On June 1, 1967 the Beatles released Sgt. Peppers Lonely Hearts Club Band and with it began the Summer of Love. Two weeks later, the Love Crowd gathered in a small California town for the first ever multi-day rock event, the Monterey Pop Festival. The festival was planned to reflect rock music (and its various extensions) as a legitimate art form in much the same way as the long running Newport Jazz and Newport Folk Festivals did for those genres. Along those lines the promoters booked acts ranging from blues, rock, folk, psychedelia, soul, and jazz all the way to Ravi Shankar. The festival is remembered for being the first major American appearance by the Who and expatriate Jimi Hendrix. Janis Joplin also made her breakout appearance at Newport with her tearing-down-the-house rendition of Ball and Chain. However in addition to the guitar torching performance by Hendrix, it was another black American musican (remember, this is 1967) that may be the most talked about and fondly remembered performance of the festival: Otis Redding.
During the festivals inception Otis Redding and most of the Stax roster of artists were touring Europe with a Stax rhythm & blues and soul revue. While in Europe the musicians played to mostly white audiences and the reception they received was quite different than what they were used to in the States. In the traditional soul/ R&B revues, artists would perform a give and take with the audience, especially with the ladies, through both the songs and the styles of the artists. The pleading, begging songs were specifically for the women. This interactive style of performance was played upon and the energy was generated by literally working with (and sometimes within) the audience.
The European audiences — well, white audiences in general — were not familiar with many of the traditions of black performers and their performances, and in this case, the traditions of a rhythm & blues revue. As a result, the audiences tended to hold back and observe the performers rather than interact with the artists in much the same manner as they would have observed jazz musicians perform.The Stax artists had to develop a different way of interacting with the audience if they wanted to draw the crowd in.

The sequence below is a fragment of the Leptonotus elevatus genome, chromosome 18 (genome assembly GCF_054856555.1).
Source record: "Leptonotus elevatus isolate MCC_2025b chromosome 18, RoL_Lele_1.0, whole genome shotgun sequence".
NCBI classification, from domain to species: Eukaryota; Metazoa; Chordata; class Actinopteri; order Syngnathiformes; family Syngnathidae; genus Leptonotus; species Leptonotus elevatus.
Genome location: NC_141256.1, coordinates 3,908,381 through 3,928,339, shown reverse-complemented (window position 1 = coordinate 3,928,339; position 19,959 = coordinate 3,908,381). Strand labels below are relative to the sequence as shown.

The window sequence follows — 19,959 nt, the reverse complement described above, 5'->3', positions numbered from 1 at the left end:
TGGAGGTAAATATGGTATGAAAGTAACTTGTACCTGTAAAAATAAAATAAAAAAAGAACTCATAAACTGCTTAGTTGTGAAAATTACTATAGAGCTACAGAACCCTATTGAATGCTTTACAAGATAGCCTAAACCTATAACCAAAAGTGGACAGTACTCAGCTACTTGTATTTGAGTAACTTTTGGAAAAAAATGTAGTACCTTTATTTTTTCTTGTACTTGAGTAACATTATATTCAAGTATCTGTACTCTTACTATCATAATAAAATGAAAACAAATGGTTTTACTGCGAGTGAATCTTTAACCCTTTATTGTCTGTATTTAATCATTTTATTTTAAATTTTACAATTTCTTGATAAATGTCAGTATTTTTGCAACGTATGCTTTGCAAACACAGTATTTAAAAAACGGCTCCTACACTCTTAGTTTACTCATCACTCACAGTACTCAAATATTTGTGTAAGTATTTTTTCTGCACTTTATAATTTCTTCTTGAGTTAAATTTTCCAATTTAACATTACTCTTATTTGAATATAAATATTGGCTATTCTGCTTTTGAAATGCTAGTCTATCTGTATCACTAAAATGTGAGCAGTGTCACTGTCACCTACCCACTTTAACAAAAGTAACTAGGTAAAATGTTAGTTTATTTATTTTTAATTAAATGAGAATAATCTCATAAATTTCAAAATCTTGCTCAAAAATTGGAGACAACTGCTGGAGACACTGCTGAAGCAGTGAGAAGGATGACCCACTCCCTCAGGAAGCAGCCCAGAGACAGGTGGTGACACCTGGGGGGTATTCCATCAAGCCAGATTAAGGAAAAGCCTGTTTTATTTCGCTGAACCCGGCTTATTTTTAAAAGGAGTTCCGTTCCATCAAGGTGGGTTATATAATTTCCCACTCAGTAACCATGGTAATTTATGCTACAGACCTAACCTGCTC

While on the European tour, Otis Reddings manager, Phil Walden, met with then Rolling Stones’ manager, Andrew Oldham. A few weeks prior Oldham had been part of a meeting that included among others, Brian Wilson, Paul McCartney, Smokey Robinson, Mick Jagger, Roger McGuinn, and John Phillips. It seemed that these men had intended to put on a rock music festival, perhaps the very first ever rock festival. Oldham was aware that Walden and Redding were looking to expand Redding’s audience and suggested playing the festival. Walden called Atlantic Records guru Jerry Wexler to validate any legitimacy of the event. When Wexler responded that he thought the festival was on the up-and-up, Walden began discussions with John Phillips to have Otis Redding close out the Saturday Night lineup.
Taking the festival very seriously, the energy and effort Redding put into planning his performance even had his wife remark how she had never seen him so nervous. Aware of the importance that Monterey held, he knew that this would be a boost to his career. He said, Its gonna put my career up some. Im gonna reach an audience I never have before.
Introduced by comedian Tommy Smothers, the musicians started their set just after one in the morning as rain began to fall. Coming on after a scorching set by the Jefferson Airplane, Redding blasted out onto the stage with a twice tempo performance of Sam Cookes Shake. This performance is noteworthy for many reasons but two in particular: It was unusual to see Redding backed by the band that he used (and every other Stax artist) in the studio. Booker T & the MGs were the house band for Stax Records and as such did not get much time outside the studio. The European tour changed that. Secondly, and perhaps more importantly, it demonstrated how Redding had effectively adapted his performing style while in Europe. He worked on getting the audience to respond without the tease that would be present with a black audience. This is most easily demonstrated by his call-and-response of the cry Shake! out to the audience demanding they return the holler. He knew from the get-go that he had them. When he got that kind of reaction he was better than great, Walden reflected in a 2002 interview.